Angie Hicks of Angie’s List went from doorsteps to NASDAQ. Facebook founder Mark Zuckerberg turned his dorm room idea into a Silicon Valley corner office. A co-founder “blind date” between Julie Rice and Elizabeth Cutler sparked the cult-like following of Soul Cycle.
Sure, there were challenges (and legal battles) along the way, but happy endings came for these entrepreneurs — which make for easy fairytales to tell in glossy profiles and curated news sites.
Frederic Kerrest, MBA ’09, wants to change that with his newly launched podcast “Zero to IPO.”
“It’s a lonely thing to try to build a company,” said Kerrest, who is the co-founder and COO of identity management company Okta. “It’s super-hard. People go through these bumps in the road, but all they read in the media is people who are doing amazingly. You’re like ‘Aw man, I’m the only one this is happening to,’ and the reality of it is it’s happening to everyone. Even really successful people. It’s kind of letting people know you’re not all alone out there.”
“Zero to IPO” has launched three episodes, with plans to release a new episode weekly. There are 12 episodes total, each one dedicated to a step in the journey toward an initial public offering. These steps include many firsts — idea, team, big win, screw-up — as well as what happens after the IPO.
Kerrest has the street cred to back up the podcast. He started Okta in 2009, during the second semester of his graduating year at the MIT Sloan School of Management. The company went public in 2017 and is valued at more than $7 billion.
In the past 10 years, Kerrest has received many phone calls from entrepreneurs with questions about starting and growing their own businesses. What he’s noticed, he said, is the trend toward questions on what he called “tribal knowledge.”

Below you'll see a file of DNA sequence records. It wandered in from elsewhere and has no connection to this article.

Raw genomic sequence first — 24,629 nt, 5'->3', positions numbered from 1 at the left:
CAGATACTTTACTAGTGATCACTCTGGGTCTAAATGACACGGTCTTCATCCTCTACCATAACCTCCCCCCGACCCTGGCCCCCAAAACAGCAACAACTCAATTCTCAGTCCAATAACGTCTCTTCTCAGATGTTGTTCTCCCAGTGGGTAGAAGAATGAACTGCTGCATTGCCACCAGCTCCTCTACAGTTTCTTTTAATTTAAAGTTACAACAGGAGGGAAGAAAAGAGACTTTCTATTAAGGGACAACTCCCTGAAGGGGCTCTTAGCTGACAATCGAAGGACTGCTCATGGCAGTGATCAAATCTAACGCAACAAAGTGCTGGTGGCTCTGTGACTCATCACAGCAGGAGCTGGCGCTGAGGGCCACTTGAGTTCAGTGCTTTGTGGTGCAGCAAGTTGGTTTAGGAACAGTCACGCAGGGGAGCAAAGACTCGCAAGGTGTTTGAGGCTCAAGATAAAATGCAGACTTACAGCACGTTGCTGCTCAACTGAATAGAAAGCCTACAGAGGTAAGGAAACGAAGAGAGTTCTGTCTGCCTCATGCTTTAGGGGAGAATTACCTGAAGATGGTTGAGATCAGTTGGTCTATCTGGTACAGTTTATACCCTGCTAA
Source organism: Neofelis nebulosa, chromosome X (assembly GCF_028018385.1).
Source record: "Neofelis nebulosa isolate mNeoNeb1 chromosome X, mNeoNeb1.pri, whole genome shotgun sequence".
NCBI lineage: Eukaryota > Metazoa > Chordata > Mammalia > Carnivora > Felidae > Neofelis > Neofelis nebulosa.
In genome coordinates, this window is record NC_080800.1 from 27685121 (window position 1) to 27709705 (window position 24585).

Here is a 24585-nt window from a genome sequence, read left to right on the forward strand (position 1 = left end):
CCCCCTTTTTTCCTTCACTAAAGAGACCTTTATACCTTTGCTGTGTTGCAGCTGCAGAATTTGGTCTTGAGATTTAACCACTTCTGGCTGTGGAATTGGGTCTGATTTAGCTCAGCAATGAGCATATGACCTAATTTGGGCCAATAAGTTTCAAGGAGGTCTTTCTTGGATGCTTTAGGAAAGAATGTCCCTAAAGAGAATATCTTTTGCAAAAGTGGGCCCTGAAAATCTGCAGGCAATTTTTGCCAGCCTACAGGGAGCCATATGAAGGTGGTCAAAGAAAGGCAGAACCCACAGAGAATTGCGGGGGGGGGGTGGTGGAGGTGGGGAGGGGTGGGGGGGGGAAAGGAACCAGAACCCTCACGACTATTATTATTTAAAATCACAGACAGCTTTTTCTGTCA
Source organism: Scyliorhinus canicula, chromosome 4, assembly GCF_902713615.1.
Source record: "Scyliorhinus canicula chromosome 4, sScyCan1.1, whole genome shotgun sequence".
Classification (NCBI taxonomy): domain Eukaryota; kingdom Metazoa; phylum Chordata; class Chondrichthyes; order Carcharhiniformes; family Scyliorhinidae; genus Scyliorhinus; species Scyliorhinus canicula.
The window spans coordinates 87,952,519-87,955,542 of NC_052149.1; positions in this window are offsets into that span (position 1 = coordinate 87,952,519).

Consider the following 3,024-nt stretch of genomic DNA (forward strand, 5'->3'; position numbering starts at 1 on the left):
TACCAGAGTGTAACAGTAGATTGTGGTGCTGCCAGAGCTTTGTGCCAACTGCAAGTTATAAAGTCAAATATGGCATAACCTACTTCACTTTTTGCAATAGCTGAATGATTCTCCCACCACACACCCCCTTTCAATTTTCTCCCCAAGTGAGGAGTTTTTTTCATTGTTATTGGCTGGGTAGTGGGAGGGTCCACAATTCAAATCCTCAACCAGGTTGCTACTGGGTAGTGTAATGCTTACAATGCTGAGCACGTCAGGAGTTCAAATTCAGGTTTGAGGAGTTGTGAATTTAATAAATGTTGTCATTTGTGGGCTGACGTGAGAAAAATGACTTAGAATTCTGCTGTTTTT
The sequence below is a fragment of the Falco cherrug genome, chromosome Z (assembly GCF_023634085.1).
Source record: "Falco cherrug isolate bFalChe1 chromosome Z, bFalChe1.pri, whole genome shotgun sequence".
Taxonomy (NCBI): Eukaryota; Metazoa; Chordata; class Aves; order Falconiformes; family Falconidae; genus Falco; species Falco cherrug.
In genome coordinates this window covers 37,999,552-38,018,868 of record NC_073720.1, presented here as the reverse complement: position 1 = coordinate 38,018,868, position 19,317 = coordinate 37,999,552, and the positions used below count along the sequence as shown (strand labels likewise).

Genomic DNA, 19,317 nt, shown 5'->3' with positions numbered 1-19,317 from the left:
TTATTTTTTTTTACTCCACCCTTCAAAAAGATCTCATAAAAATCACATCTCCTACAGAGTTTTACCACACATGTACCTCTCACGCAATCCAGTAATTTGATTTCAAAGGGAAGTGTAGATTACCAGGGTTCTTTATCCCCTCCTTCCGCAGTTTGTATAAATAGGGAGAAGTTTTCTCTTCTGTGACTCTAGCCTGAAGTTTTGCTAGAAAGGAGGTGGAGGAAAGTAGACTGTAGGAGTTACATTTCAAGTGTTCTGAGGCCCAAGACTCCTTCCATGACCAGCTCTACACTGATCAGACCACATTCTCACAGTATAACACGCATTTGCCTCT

“There’s no website that’s got all the answers to how do I structure my first round of financing, how do I hire my first salesperson, or after my first five customers how do I get my next 50,” Kerrest said. “How do I pay the first people, what should my equity pools look like; really getting into the concrete details. It’s almost like you have to have gone through it.”
The same went for media coverage, he explained. What was missing from articles, news segments, and business podcasts were the challenges and questions entrepreneurs would call Kerrest about.
“Very rarely was there anything about the bumps in the road, or the trials and travails,” he said.
Kerrest reached out to a college friend, Josh Davis (a contributing editor at WIRED), and the two decided to tap into Kerrest’s network of successful entrepreneurs to see who would be willing to share their own stories and advice.
Guests on the show include Julia Hartz of Eventbrite, Parker Harris of Salesforce.com, and Patty McCord of Netflix.
Each step will include stories from entrepreneurs, and some of their stories might be conflicting, Kerrest said. One entrepreneur might have decided not to pursue a lot of venture capital money in favor of managed growth, while another might have wanted to go all in. Their views are opposing, but they were both successful in their own ways.
“So entrepreneurs can walk away [feeling like] it was entertaining but also educational,” Kerrest said. “Like I learned some things, specific tips from people who have done it before, who are well-known, who are almost being vulnerable. They’re telling you what happened to them that you’re never going to hear about otherwise.”